In the style of the classical handbook, the Handbook on Islamic Archaeology and Art History contains 765 pages with over 400 colour illustrations covering the entire field of knowledge of Islamic archaeology and art history from its beginnings to the present day. It includes the history of research, characterizes Islam and its currents, offers a historical overview, structured according to the ruling dynasties, and in the systematic main part it opens up village and city as living space, the profane and religious architecture, the cemetery system as well as the arts and style epochs up to the post-Islamic period. In addition, some of the regions and artistic landscapes follow from Europe to the Far East, from Africa to overseas. A separate chapter is dedicated to the encounters between the Occident and the Orient. An extensive glossary as well as a place, subject and personal register underline the character as a reference book. As an introduction, students are also informed about study and working conditions.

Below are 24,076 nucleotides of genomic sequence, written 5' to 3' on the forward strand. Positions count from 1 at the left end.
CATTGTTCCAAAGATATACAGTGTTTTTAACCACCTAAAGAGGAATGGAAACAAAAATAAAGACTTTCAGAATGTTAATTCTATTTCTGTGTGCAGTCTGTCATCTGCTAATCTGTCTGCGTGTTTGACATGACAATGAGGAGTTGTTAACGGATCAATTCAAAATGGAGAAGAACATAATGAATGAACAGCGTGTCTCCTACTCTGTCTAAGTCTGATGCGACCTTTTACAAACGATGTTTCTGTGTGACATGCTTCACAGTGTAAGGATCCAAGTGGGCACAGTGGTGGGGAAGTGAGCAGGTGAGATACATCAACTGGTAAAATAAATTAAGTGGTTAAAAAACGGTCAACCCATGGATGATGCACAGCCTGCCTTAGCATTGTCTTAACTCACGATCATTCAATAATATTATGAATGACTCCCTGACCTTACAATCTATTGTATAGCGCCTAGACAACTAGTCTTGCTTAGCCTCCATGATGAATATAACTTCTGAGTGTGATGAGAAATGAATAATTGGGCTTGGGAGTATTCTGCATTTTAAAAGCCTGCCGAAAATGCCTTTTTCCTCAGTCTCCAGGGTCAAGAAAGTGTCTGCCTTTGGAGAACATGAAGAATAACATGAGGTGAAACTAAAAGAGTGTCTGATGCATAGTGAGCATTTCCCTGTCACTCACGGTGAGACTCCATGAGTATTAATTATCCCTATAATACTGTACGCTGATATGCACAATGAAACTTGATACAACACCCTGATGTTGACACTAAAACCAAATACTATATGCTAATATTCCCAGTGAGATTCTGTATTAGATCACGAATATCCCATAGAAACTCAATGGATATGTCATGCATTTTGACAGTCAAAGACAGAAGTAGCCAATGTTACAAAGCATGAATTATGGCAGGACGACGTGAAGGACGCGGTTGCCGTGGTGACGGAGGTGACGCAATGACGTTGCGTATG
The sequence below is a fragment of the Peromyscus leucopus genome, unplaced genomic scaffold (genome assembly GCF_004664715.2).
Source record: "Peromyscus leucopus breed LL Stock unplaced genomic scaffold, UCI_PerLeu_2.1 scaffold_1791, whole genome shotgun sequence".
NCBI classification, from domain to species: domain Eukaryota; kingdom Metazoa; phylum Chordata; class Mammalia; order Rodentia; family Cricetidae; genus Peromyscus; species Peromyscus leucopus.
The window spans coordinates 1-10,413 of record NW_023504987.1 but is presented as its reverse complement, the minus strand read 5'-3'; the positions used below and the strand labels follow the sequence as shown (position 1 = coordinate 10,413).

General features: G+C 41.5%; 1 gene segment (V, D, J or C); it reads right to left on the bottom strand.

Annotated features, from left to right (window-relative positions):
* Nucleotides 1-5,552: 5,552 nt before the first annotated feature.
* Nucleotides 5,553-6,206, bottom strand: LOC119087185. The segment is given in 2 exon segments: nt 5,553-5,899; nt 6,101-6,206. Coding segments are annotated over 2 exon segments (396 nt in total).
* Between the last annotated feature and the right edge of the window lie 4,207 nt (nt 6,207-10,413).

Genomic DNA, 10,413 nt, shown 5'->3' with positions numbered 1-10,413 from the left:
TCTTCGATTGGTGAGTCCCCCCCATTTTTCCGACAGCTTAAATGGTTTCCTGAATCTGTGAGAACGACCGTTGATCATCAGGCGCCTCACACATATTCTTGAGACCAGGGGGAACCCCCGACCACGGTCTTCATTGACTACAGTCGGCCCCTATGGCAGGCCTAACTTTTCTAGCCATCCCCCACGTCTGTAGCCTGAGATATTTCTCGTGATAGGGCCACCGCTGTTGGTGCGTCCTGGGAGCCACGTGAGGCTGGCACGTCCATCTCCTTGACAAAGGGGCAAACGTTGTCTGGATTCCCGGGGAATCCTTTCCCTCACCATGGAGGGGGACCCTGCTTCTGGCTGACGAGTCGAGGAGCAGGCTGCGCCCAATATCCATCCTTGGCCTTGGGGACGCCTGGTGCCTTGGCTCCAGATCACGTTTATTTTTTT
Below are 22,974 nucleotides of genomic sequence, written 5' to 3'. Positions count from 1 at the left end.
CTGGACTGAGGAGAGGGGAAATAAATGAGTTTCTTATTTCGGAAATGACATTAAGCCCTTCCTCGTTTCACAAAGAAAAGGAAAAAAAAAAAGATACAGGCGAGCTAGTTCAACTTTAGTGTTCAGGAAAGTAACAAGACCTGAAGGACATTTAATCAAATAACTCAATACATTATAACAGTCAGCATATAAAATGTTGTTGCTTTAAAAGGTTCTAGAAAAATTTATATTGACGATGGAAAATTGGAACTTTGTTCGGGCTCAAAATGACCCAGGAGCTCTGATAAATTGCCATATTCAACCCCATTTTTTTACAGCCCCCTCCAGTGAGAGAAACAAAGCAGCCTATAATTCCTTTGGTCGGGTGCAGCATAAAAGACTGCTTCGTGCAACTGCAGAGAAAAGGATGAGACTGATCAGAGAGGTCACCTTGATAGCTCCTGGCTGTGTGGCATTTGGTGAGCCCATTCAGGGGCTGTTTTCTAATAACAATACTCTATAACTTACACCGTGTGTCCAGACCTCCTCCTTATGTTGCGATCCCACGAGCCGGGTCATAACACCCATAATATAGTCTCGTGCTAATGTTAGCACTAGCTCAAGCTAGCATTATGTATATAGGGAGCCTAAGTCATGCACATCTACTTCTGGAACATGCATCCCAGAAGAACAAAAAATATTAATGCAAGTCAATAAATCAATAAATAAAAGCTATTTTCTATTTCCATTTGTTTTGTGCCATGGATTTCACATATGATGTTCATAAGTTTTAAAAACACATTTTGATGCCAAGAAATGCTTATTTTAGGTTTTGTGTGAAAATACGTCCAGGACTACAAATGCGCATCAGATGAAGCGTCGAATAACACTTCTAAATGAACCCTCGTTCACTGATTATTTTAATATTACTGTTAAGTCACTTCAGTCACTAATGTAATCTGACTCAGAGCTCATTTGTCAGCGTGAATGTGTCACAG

Although the handbook initially addresses students and scholars of Islamic archeology and art history, Islamic studies in general, Oriental studies and the neighboring archaeological, art historical and theological disciplines, it can also provide interested lay people with a deeper insight into the nature of the book Enable Islam and its people. Last but not least, the upheavals in the occidental encounter and confrontation with Islam become clear, which, according to Nine-eleven, have led to a complete reorientation in the conception of the Islamic Museums. In this handbook, the growing skepticism about Islam is fueling the rich social, political, cultural, and artistic heritage of Muslims who have been superior to the Christian West over long periods of time.
Reiner Sörries, born 1952 in Nuremberg, studied theology as well as Christian archaeology and art history. From 1992 to 2015 he was director of the Central Institute and Museum for Sepulchral Culture in Kassel. He is apl. professor for Christian Archaeology and Art History at the Theological Faculty of the University of Erlangen. He has been retired since 2016. He lives in Kröslin on the Baltic Sea.